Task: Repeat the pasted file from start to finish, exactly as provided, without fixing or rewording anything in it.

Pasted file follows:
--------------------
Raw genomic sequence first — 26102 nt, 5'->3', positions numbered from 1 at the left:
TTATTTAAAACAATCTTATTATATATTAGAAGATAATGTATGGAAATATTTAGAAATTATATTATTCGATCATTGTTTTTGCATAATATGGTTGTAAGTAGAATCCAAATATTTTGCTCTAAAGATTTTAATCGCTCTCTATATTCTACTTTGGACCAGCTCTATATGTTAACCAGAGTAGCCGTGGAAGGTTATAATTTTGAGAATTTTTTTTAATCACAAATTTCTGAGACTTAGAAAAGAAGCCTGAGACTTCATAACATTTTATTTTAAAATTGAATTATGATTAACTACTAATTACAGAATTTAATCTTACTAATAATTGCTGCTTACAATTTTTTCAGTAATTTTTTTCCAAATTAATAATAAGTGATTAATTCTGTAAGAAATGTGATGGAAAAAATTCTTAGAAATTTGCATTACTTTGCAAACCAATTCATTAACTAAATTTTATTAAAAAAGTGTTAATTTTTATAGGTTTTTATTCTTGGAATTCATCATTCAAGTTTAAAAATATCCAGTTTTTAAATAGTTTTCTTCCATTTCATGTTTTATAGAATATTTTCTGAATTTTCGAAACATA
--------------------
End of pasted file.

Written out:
Raw genomic sequence first — 26102 nt, 5'->3', positions numbered from 1 at the left:
TTATTTAAAACAATCTTATTATATATTAGAAGATAATGTATGGAAATATTTAGAAATTATATTATTCGATCATTGTTTTTGCATAATATGGTTGTAAGTAGAATCCAAATATTTTGCTCTAAAGATTTTAATCGCTCTCTATATTCTACTTTGGACCAGCTCTATATGTTAACCAGAGTAGCCGTGGAAGGTTATAATTTTGAGAATTTTTTTTAATCACAAATTTCTGAGACTTAGAAAAGAAGCCTGAGACTTCATAACATTTTATTTTAAAATTGAATTATGATTAACTACTAATTACAGAATTTAATCTTACTAATAATTGCTGCTTACAATTTTTTCAGTAATTTTTTTCCAAATTAATAATAAGTGATTAATTCTGTAAGAAATGTGATGGAAAAAATTCTTAGAAATTTGCATTACTTTGCAAACCAATTCATTAACTAAATTTTATTAAAAAAGTGTTAATTTTTATAGGTTTTTATTCTTGGAATTCATCATTCAAGTTTAAAAATATCCAGTTTTTAAATAGTTTTCTTCCATTTCATGTTTTATAGAATATTTTCTGAATTTTCGAAACATA